Andy Linton forked a palette of boxes filled with canned tuna. His face was blanketed with three days growth. He wore black like in mourning for his usual sleep: black wrap-around sunglasses, black T-shirt, black pants, black circles under his eyes.
Linton jerked the yellow fork lift into gear and gingerly set down the tuna inside a Red Cross truck. Then came boxes of bottled water, plastic crates of milk cartons, and huge jars of peanut butter, all heading to the Red Cross warehouse in Fort Myers.
Hurricane Wilma was gone. Cold air, sunshine and a mess were here in her place.
The more than 5,000 disaster victims who sought shelter at Germain Arena in Estero were gone by 12:30 p.m. on Wednesday. Now Linton, executive chef at Germain Arena, along with Bill Rice, volunteer shelter manager with the Red Cross in charge of Germain, had to clean up the place and get remaining supplies to other shelters, other victims.
“This is what we do every year,” said Rice, haggard and in command.
“Hey, Kevin. Get me five bags of ice,” said Linton, then reaching for a pack of Marlboro cigarettes, red box against his black everything, and pulled a long, tight drag before continuing.
“Now, I can finally think,” said the chef.
Linton and his kitchen crew had just completed more than four days of almost non-stop work. Some staff, like Eric Adams and Kevin Brown, arrived on Friday and were still at Germain, still working. They slept in shifts in the arena’s luxury boxes, worked in shifts, laughed when they could find the time.
“We made 8,000 ham and cheese sandwiches in six hours one day,” said Brown, his sandy brown hair on end. “People needed it, so we did it.”
Germain also served as the Red Cross staging ground for other Lee County shelters, like the YMCA in Bonita Springs and South Fort Myers High School. That meant more work for Linton’s crew.
Brown opined as a shelter worker and seeker, saying the Red Cross and Lee County first-responders were impressive, organized and well prepared. And he didn’t mind the extra work.
Outside in the cool air, Adams lit a cigarette, had his own wraparound shades. He said, “Man, I’m gonna sleep for two days. I don’t want to look at another piece of turkey or ham or nothing for a while.”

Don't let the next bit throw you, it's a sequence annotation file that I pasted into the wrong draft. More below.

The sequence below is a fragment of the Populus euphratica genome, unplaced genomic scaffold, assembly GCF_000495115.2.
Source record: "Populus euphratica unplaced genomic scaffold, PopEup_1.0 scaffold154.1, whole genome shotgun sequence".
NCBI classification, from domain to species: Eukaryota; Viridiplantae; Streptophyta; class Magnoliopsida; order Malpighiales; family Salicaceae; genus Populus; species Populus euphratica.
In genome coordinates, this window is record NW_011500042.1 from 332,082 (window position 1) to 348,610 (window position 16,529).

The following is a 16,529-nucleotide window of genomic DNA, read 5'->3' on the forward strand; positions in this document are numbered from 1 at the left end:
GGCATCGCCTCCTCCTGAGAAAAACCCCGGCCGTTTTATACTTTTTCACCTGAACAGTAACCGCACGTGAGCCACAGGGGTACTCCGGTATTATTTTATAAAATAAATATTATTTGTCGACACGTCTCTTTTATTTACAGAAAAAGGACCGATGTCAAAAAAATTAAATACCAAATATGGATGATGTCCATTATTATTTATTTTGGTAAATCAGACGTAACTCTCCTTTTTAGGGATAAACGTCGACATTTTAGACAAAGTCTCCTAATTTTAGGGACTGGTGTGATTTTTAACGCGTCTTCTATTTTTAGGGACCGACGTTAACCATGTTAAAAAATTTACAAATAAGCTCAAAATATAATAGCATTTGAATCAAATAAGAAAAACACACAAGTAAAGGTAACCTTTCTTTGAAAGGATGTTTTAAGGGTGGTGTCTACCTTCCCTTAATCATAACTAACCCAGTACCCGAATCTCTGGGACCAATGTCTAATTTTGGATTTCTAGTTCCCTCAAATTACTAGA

Behind him, a fresh set of Red Cross volunteers arrived with two more cavernous vehicles. They stacked canvas cots and chairs, smiled and hugged one another in their red vests and white shirts.
Adams pointed to a man, Germain building engineer Billy Zielaznicki, and said, “That guy’s our hero.”
When Wilma’s wind and rain knocked out power around 4 a.m. on Monday, Zielaznicki drove from North Cape Coral in his truck to engage the arena’s generator, which failed to generate. It was one of many behind the scenes saves by arena staff, said the loosening group outside.
Inside the arena, Carlos Castro and his cleaning crew carried spray bottles of disinfectant like holstered pistols and took a rag to every surface. They moved dry and wet mops over dusty cement floors. They carried large green trash bags through the aisles of arena seating and picked up apple cores, half-eaten ham sandwiches, old dirty socks, empty cans of Dr. Pepper, crunched Fruit Loops and mashed Cheetos.
There were no plumbing problems to report at Germain, said Castro, just some detached sheet metal on the roof.
Germain arena’s general manager, Steve St. John, said the arena had contracted with United States Services Industries, a commercial cleaning firm based in Washington, D.C., to fully sanitize the building. The Everblades hockey team already played a game yesterday, and a youth league practiced Wednesday just hours after the last evacuee left the shelter.
“People slept in here. Used it like a home for three days. So, obviously we have to have it cleaner than when they came,” said St. John.